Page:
A small but heavily armed group of people surrounded the Houston NAACP building on 21 August 2016.  

The group of about twenty people, which called itself “White Lives Matter,” waved Confederate flags and held up a sign reading “14 Words,” which is a reference to a popular white power slogan: “We must secure the existence of our people and a future for white children.”  (The phrase was coined by David Lane, member of The Order, a white supremacist group.) 

Spokesman Ken Reed said that they were in front of the NAACP building to protest the Black Lives Matter movement:

“We came out here to protest against the NAACP and their failure in speaking out against the atrocities that organizations like Black Lives Matter and other pro-black organizations have caused the attack and killing of white police officers, the burning down of cities and things of that nature,” White Lives Matter member Ken Reed said. “If they’re going to be a civil rights organization and defend their people, they also need to hold their people accountable.”

Reed told local news outlets that the group did not intend to instigate anything, and that they were armed for their own protection:

Reed explains White Lives Matter as not an organization, but an open-source activism movement, saying you can be any religion, any organization, and still be part of White Lives Matter.

“We’re being told that it’s bad to be white. Every other race is encouraged to promote their heritage and culture, but as soon as a white person does it they are labeled as evil or racist,” said Reed, who clarified they are not an anti-Black Lives Matter movement. “We expect every race to be proud of who they are. We’re out there fighting for our rights just like everyone should.”

The NAACP responded with a statement a day later:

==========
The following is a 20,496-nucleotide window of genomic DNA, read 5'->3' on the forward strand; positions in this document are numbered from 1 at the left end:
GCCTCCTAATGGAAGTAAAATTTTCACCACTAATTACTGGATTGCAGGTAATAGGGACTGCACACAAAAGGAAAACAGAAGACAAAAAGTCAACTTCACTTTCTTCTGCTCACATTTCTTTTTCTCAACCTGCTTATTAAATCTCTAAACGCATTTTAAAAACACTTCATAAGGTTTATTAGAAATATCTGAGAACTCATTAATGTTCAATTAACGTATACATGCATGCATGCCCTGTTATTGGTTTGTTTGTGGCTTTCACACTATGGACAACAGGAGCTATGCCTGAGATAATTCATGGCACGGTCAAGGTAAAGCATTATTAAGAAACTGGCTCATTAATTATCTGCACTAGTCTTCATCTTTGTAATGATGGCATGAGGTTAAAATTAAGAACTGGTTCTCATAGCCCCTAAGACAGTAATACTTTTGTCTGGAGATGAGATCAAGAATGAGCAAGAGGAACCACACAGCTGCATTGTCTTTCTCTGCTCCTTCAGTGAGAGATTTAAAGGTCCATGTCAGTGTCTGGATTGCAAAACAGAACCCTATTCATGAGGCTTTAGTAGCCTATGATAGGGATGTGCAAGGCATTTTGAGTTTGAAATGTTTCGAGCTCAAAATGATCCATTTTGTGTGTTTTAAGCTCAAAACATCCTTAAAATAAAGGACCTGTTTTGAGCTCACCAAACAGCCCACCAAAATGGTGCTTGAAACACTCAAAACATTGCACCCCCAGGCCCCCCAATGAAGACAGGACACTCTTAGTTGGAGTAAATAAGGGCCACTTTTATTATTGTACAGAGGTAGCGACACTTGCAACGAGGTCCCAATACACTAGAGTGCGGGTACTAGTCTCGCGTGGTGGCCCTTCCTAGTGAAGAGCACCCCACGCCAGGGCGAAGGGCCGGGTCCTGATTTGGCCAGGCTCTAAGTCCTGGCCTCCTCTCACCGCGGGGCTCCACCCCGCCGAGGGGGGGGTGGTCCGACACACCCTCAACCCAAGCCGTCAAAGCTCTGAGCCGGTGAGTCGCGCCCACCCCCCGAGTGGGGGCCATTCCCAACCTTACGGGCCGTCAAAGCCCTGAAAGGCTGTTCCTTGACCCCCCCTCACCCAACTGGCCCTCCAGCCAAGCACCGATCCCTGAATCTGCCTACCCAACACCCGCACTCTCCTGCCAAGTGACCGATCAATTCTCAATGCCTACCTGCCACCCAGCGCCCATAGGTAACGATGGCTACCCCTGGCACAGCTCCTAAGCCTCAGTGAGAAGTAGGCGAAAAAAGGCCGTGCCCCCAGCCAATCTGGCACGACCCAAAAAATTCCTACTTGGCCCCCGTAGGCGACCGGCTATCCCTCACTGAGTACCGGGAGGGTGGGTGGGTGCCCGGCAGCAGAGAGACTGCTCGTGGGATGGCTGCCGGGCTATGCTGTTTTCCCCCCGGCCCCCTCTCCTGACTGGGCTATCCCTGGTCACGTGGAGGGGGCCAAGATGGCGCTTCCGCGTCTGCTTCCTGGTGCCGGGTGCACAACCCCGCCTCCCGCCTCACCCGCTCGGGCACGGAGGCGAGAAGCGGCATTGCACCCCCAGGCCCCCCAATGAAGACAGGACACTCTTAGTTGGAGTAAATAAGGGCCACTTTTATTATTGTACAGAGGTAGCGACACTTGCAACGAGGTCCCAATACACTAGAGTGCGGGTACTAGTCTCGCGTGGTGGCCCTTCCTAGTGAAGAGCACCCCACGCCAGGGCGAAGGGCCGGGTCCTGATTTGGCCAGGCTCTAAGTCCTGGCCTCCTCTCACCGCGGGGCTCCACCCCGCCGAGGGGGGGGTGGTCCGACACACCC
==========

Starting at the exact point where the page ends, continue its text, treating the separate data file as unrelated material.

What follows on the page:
While some may be shocked by what they witnessed yesterday in Houston, it is important to remember that the NAACP is subject to this type of harassment on a regular basis. The presidents of our more than 2,200 local chapters and branches often field angry and harassing phone calls, as well as vandalism, bomb threats and other calls for violence simply for standing up for the civil rights of all people. This hateful rhetoric has only increased during the current presidential election.

Racism is a longstanding and divisive issue in this country, and many people at first feel victimized when confronted with the facts of how it continues to affect the lives of millions. But a misguided sense of victimhood does not justify brandishing weapons on a Sunday afternoon in a residential neighborhood, or make the statements of this group true or correct.

We are encouraged that, in the face of flagrant hate and ignorance, the protestors in Houston were met by a larger crowd opposing their ignorance and dedicated to peace and prayer. Justice comes when communities refuse to let evil people perpetuate their misguided anger on innocent people.

It is not immediately clear why the protesters chose the NAACP headquarters in Houston to stage their protest against Black Lives Matter and related movements.